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Sir Heaton Rhodes is pictured here, tall and jolly with bowler hat in hand, strolling past the old Lyttelton Fire Station and Library on the corner of Sumner Road and Oxford Street, Lyttelton, possibly circa mid 1930s or later. He’s in the company of various Lyttelton dignitaries including, on his left hand, the ‘Lyttelton Mayor for life’ Frederick Sutton who held the office for 15 years, on and off, from 1925 to 1944, and whose name graces the port’s wharf road, Sutton Quay.
One might wonder as to the occasion for this street procession, and the rather sullen school children brought out to greet the visiting dignitary, but Heaton Rhodes looms large as one of the most famous and well loved public figures of early twentieth century New Zealand. A son of Whakaraupō he was born at Purau in 1861 before his family moved out to their grand Elmwood House on what is now the grounds of the Heaton Normal Intermediate School adjacent to Elmwood Park on Heaton Street in Christchurch.
His schooling included Mrs Alabaster's school in Cranmer Square and Reverend Charles Turrell's school in Upper Riccarton followed by a stint at the Château de Lancy in Geneva and then the Hereford Cathedral School, England. As a young gentleman he excelled in gentlemen’s sports while completing an MA in law at Oxford, being called to the Bar of the Inner Temple in London before returning to New Zealand as a barrister of the Supreme Court in Christchurch in 1888.
After such an illustrious start in life it is perhaps no wonder Heaton Rhodes went on to greater things across a range of fields. He purchased land near Tai Tapu and with his beloved wife Jessie built the Victorian mansion Otahuna in 1895, establishing New Zealand’s first herd of Norfolk Red Poll cattle on its 5000 acres. Serving as president of the Canterbury Agricultural and Pastoral Association, their Otahuna gardens became very popular amongst horticulturalists and the general public. An avid horseman, he joined the Canterbury Yeomanry Cavalry Volunteers and was promoted to Captain in 1902 before serving with distinction in the Second Boer War. On his return he was Commander of the Canterbury Mounted Rifles Brigade through to 1921.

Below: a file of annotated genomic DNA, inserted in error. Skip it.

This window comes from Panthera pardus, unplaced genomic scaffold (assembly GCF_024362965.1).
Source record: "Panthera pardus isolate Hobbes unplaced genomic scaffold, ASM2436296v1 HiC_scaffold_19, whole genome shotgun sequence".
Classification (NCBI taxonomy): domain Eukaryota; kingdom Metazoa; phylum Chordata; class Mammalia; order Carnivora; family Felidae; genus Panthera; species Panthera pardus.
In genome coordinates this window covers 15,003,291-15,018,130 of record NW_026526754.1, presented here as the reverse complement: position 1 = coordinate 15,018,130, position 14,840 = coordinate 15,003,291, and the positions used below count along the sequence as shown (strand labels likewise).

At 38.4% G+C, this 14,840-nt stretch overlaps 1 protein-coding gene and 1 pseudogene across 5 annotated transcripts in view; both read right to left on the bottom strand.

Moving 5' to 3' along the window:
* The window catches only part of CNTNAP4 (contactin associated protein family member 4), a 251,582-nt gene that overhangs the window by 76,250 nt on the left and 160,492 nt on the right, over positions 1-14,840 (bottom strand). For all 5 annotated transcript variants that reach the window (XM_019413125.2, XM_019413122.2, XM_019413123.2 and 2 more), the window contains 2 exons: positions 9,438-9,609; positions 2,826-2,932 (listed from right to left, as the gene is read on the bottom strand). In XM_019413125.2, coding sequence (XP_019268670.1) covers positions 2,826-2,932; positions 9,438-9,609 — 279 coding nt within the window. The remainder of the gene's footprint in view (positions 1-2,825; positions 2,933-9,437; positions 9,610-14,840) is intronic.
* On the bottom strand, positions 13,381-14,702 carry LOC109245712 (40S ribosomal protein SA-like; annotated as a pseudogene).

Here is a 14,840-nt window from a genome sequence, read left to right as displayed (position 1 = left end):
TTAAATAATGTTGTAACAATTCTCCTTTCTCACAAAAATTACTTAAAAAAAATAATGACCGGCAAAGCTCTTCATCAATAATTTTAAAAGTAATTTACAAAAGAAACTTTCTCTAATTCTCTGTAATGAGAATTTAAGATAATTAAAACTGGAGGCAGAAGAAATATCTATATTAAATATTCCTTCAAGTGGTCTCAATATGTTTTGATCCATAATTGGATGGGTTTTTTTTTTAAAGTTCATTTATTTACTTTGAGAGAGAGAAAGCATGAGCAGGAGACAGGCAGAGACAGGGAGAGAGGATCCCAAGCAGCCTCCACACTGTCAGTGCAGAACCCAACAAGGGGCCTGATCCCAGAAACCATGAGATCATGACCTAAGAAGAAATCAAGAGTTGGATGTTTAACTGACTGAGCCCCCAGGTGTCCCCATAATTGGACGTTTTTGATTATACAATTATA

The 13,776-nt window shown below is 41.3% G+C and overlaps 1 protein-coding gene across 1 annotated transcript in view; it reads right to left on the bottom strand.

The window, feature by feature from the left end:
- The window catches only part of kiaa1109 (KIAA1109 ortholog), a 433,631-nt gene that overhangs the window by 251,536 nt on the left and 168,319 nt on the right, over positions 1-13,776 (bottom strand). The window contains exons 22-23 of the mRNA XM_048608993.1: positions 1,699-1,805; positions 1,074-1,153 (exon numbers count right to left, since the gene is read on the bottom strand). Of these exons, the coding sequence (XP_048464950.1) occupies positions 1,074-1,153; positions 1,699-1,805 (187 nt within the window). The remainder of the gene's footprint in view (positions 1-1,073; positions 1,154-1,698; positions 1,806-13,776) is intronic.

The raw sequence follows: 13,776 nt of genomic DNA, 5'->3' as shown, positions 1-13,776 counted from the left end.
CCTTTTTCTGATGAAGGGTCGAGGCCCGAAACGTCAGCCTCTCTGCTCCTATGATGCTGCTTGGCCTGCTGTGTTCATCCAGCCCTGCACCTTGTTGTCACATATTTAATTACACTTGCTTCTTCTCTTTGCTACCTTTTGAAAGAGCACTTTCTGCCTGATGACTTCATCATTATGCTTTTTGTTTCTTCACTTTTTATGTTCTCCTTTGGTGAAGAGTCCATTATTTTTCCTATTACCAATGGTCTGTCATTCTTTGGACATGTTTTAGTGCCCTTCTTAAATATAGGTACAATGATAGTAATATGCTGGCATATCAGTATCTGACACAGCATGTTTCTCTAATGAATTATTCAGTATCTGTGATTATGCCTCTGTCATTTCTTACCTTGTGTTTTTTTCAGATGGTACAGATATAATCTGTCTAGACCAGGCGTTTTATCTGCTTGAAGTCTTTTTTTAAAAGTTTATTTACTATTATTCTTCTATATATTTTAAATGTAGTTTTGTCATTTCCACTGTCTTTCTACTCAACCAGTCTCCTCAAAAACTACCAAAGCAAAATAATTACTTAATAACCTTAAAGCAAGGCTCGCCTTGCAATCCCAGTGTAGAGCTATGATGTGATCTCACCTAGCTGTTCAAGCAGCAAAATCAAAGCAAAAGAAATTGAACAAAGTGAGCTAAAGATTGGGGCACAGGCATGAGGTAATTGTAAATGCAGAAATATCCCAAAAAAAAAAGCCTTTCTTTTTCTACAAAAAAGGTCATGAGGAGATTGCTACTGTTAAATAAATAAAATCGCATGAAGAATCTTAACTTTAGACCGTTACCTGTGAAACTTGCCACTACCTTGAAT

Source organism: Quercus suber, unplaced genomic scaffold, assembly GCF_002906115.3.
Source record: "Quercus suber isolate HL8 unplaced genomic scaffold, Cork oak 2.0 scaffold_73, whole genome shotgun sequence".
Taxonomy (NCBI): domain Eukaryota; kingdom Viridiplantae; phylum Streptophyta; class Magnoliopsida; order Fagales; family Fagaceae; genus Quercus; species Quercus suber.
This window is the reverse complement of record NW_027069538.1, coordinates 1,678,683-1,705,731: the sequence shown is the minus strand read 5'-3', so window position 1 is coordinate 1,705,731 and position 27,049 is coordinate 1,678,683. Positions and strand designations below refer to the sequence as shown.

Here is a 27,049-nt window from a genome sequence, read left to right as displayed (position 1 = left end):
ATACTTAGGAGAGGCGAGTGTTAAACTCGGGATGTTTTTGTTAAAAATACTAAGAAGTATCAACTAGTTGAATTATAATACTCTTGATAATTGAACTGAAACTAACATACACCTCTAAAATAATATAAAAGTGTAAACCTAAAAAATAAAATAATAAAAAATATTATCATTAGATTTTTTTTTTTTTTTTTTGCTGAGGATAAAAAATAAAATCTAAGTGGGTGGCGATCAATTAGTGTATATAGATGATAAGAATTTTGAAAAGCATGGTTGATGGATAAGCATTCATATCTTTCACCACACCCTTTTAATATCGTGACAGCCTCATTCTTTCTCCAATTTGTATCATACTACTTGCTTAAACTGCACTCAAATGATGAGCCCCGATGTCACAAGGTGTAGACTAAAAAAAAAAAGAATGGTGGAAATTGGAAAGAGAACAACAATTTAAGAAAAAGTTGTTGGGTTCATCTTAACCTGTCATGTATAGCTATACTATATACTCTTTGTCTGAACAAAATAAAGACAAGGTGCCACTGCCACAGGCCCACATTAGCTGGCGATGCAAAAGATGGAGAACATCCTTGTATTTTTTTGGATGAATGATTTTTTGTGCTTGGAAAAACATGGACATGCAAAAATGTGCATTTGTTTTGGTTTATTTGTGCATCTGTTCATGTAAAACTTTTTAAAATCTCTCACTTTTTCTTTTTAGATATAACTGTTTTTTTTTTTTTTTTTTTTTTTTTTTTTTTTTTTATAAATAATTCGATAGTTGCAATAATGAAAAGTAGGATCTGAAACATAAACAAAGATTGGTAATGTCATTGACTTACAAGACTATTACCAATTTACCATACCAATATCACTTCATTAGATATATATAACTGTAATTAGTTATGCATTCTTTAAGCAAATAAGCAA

Meanwhile, his political career began in 1899 when, aged 38, he was elected to the seat of Ellesmere before going on to join Prime Minister Bill Massey’s 1912 cabinet as health minister. Resigning in 1915 to become a special commissioner for the wartime coalition government in Egypt, Malta, and Gallipoli, Rhodes went on to supervise British Red Cross hospitals in France and England. Feted for his wartime service he was awarded Knight Commander (KBE), Order of the British Empire in 1920 at which time he rejoined Massey’s second government as its minister for defence where his purchase of Sockburn Airfield led to the establishment of the Royal New Zealand Air Force and its Wigram Airbase. Not content with these achievements, Rhodes also became Commissioner of State Forests in 1922 and laid the foundations for New Zealand’s flourishing timber industry.
Retiring from elected political life in 1925 at the age of 64, the following year Rhodes was appointed to New Zealand’s ‘House of Lords’, the Legislative Council, where he served the nation through to his well earned actual retirement in 1941 at the venerable age of 80. His final years at Otahuna remained active of course, until confined to a wheelchair at the very end, this ‘grand old man’ of New Zealand public life – horticulturalist and cattle breeder, soldier, philanthropist, philatelist, and minister of the Crown, amongst many other achievements – passed on at Tai Tapu, 30 July 1956.